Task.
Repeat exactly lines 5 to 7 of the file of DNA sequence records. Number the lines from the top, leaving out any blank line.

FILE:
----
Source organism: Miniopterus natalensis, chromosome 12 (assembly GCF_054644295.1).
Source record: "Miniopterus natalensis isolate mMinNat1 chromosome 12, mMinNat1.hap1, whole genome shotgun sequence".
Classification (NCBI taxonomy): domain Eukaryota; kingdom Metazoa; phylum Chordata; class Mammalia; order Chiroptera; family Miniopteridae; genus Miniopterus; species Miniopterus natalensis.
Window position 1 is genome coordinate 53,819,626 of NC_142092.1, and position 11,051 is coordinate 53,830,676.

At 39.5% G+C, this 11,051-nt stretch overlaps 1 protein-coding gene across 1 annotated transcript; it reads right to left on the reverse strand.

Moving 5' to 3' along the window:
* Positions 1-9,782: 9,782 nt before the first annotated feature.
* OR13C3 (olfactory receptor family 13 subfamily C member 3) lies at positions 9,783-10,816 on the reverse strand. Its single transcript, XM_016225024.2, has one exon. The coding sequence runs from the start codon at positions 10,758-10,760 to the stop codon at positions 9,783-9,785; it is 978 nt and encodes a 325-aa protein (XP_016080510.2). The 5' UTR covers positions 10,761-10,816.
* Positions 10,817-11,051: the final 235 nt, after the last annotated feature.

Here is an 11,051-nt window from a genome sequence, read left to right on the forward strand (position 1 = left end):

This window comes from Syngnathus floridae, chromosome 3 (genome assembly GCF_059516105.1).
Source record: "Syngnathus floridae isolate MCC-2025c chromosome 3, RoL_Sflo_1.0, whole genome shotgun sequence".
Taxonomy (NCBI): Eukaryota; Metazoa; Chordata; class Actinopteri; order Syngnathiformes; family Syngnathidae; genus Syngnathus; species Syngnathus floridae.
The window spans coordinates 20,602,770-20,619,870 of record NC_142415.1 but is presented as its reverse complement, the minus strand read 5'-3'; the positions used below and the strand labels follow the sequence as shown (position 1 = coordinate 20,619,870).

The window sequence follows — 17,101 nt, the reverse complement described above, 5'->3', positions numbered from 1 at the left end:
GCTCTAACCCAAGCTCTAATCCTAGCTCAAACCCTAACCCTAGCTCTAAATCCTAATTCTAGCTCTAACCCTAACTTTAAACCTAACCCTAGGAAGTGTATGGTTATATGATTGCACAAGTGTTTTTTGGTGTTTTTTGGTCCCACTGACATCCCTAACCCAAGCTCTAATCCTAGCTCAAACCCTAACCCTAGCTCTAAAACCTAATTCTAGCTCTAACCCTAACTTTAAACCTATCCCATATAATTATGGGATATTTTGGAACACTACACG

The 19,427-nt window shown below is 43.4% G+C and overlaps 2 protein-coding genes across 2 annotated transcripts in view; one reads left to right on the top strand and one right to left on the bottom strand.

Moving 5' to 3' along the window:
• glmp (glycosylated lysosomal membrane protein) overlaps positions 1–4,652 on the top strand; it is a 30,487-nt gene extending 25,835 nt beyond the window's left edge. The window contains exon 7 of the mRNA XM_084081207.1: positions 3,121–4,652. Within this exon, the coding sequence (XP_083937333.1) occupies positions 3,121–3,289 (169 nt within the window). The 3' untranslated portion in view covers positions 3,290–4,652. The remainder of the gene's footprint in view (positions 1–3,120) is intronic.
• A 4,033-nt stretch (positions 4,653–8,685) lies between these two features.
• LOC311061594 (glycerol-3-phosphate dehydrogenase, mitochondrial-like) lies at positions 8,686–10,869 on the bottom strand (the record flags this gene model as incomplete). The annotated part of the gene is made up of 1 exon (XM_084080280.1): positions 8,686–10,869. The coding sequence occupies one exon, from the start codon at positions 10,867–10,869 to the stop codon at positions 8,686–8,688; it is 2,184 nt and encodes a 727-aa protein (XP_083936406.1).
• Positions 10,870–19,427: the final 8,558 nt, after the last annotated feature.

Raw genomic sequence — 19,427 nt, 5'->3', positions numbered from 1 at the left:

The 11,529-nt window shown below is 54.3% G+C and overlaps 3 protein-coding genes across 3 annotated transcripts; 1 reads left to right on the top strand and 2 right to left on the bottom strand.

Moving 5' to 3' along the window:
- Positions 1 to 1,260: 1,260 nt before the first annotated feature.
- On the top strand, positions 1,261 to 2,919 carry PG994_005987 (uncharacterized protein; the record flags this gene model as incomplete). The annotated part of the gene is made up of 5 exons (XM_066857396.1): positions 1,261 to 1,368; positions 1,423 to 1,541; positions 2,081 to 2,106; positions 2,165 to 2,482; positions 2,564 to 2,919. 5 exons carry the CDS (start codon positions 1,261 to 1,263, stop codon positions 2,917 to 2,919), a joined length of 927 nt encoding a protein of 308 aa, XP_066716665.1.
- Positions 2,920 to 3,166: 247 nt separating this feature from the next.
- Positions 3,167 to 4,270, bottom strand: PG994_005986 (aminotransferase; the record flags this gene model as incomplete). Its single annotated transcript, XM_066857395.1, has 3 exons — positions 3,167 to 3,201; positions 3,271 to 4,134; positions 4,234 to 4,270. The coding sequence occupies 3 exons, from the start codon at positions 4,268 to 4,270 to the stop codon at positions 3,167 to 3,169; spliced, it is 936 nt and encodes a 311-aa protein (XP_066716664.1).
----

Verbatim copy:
At 39.5% G+C, this 11,051-nt stretch overlaps 1 protein-coding gene across 1 annotated transcript; it reads right to left on the reverse strand.

Moving 5' to 3' along the window:
* Positions 1-9,782: 9,782 nt before the first annotated feature.